answered 27 Aug '10, 19:01
Antoine Zimm... ♦
The Provenance Vocabulary
Description: The Provenance Vocabulary enables providers of Linked Data to describe the provenance of their data.
Project homepage: http://purl.org/net/provenance/
Typical prefix: prv:
Documentation: http://purl.org/net/provenance/ns.html http://purl.org/net/provenance/guide
Which datasets use it: The Provenance Vocabulary is used by many linked datasets. Examples are: the Traditional Chinese Medicine (TCM) dataset (example URI: http://purl.org/net/tcm/tcm.lifescience.ntu.edu.tw/id/gene/MAPT ) or the blog of the Agile Knowledge Engineering and Semantic Web (AKSW) research group at the University of Leipzig (example URI: http://blog.aksw.org/triplify/post/130 )
Tools supporting it: The Linked Data publishing tools Triplify, Pubby, and D2R Server contain metadata extensions that, by default, provides provenance information described using the Provenance Vocabulary.
Technicalities: The Provenance Vocabulary is defined as an OWL 2 DL ontology and it is partitioned in a core ontology and supplementary modules. The core ontology consists of 13 classes, 17 object properties, and 1 datatype property.
answered 27 Aug '10, 20:20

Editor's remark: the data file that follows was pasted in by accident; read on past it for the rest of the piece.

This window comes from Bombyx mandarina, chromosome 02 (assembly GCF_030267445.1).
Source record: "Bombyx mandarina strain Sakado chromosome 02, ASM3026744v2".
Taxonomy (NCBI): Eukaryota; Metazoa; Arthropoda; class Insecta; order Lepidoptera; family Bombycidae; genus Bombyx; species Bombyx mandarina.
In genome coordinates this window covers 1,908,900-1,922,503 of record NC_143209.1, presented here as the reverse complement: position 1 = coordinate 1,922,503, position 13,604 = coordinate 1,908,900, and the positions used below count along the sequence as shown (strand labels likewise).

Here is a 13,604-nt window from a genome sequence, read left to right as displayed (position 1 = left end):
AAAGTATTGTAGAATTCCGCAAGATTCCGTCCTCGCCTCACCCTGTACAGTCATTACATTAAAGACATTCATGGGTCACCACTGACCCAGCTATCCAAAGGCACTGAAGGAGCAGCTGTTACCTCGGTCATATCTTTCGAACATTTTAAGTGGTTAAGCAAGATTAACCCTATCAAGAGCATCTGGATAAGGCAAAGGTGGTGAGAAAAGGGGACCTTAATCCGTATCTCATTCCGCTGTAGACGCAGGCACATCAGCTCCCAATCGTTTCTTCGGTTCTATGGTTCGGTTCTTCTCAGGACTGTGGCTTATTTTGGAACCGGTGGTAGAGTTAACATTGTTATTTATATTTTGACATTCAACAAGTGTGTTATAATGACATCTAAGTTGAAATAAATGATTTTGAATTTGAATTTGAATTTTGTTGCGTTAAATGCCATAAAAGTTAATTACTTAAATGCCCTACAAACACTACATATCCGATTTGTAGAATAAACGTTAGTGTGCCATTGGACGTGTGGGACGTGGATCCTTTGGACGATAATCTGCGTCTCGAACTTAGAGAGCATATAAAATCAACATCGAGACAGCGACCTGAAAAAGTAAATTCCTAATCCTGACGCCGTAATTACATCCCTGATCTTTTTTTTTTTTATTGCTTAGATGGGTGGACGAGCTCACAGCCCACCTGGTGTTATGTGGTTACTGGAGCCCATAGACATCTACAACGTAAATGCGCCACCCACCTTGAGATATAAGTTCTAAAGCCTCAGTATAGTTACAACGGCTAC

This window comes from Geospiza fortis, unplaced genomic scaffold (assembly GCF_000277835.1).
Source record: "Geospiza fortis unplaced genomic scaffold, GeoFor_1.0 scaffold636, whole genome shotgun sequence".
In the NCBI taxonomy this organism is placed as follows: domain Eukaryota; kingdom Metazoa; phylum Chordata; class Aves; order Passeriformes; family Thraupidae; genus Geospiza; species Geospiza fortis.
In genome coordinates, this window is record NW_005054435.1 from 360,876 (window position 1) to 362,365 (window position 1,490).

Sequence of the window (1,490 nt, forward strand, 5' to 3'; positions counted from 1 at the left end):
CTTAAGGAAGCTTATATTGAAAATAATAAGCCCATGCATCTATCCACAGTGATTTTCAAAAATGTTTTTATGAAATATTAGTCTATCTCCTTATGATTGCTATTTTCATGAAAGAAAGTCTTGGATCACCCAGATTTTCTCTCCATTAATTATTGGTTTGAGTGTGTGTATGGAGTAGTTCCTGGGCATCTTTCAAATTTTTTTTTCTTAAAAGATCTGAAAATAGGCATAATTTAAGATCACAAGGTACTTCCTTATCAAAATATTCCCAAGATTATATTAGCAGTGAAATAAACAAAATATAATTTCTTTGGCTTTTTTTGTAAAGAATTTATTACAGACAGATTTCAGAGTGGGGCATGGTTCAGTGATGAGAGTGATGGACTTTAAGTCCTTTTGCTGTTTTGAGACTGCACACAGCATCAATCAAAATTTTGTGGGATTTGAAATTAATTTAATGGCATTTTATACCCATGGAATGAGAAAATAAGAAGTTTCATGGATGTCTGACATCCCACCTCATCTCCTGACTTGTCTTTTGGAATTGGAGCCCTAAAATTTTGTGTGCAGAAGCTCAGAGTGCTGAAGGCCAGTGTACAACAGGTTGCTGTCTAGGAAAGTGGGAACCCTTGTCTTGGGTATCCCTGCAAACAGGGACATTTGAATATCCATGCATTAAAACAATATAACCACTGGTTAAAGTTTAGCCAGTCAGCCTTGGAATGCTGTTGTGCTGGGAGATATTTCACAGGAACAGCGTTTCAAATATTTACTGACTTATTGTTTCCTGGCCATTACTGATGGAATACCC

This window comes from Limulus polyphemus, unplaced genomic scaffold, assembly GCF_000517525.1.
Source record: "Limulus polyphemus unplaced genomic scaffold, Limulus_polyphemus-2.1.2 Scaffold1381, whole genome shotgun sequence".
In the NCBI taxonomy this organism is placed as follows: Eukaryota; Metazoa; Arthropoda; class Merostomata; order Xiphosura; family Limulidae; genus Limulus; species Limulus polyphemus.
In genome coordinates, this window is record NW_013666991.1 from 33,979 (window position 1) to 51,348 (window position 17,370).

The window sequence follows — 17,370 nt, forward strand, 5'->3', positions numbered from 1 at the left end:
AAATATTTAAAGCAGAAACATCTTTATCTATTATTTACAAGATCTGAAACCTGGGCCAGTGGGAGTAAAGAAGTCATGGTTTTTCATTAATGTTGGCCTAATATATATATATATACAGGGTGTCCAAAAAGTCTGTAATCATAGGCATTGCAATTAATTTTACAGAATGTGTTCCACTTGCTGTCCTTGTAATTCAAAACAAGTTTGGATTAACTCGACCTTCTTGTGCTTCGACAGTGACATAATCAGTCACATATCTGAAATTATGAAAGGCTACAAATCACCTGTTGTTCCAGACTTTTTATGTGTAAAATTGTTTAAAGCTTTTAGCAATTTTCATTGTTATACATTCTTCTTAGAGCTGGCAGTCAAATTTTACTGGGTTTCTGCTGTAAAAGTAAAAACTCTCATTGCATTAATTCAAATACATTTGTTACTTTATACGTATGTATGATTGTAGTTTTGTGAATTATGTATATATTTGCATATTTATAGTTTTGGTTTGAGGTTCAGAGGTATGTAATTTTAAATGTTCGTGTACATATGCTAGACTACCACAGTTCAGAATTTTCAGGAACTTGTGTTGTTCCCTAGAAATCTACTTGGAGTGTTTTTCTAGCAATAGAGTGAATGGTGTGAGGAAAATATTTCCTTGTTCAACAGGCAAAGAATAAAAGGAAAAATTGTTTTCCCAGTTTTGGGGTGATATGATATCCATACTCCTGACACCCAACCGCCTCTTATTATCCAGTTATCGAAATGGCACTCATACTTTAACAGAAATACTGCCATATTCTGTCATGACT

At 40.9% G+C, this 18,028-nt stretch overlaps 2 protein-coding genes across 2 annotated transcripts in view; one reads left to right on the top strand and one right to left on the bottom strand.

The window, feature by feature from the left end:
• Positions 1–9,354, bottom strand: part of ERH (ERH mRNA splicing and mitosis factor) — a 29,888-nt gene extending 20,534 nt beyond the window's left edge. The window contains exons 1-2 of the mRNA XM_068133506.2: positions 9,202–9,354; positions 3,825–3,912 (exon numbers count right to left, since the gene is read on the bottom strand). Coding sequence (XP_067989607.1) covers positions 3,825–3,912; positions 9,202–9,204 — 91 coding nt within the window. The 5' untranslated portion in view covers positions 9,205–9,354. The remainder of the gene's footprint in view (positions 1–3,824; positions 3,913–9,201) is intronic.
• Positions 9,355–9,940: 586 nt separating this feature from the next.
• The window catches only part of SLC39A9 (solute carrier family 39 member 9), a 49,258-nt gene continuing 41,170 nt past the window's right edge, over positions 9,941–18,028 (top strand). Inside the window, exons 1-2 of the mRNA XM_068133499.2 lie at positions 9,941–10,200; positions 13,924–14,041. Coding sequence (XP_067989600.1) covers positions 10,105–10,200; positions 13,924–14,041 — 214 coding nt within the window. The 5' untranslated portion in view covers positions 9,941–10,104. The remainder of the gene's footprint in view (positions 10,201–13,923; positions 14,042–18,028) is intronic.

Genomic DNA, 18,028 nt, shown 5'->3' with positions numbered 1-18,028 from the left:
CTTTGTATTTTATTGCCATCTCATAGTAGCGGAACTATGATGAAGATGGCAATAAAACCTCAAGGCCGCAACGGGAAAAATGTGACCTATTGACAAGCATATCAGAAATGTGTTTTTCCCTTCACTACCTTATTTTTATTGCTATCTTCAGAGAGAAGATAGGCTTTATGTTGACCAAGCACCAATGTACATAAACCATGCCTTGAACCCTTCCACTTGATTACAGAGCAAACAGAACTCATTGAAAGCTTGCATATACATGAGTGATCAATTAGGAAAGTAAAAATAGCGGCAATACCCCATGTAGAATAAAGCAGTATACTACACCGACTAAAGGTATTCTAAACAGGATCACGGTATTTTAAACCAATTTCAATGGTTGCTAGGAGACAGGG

The Linked-Open Vocabularies tool (LOV) provides navigation across ontologies used to describe dataset published on CKAN. - It includes references to other vocabularies - Each vocabulary is used in at least one Dataset - Nothing is said about tool support
answered 18 Apr '11, 13:09
Simple Knowledge Organization System (SKOS)
Description: a W3C standard ontology for describing thesauri, taxonomies, and other controlled vocabularies.
Project homepage: http://www.w3.org/2004/02/skos/
Typical prefix: skos:
Which datasets use it: Library of Congress and New York Times subject headers, United Nations Food and Agriculture Organization's AGROVOC thesaurus, NASA, IPTC, lots more. See http://www.w3.org/2001/sw/wiki/SKOS/Datasets.
Tools supporting it: TopQuadrant's EVN, PoolParty, SKOSed plugin for Protege,iQvoc, TemaTres
answered 19 Apr '11, 09:05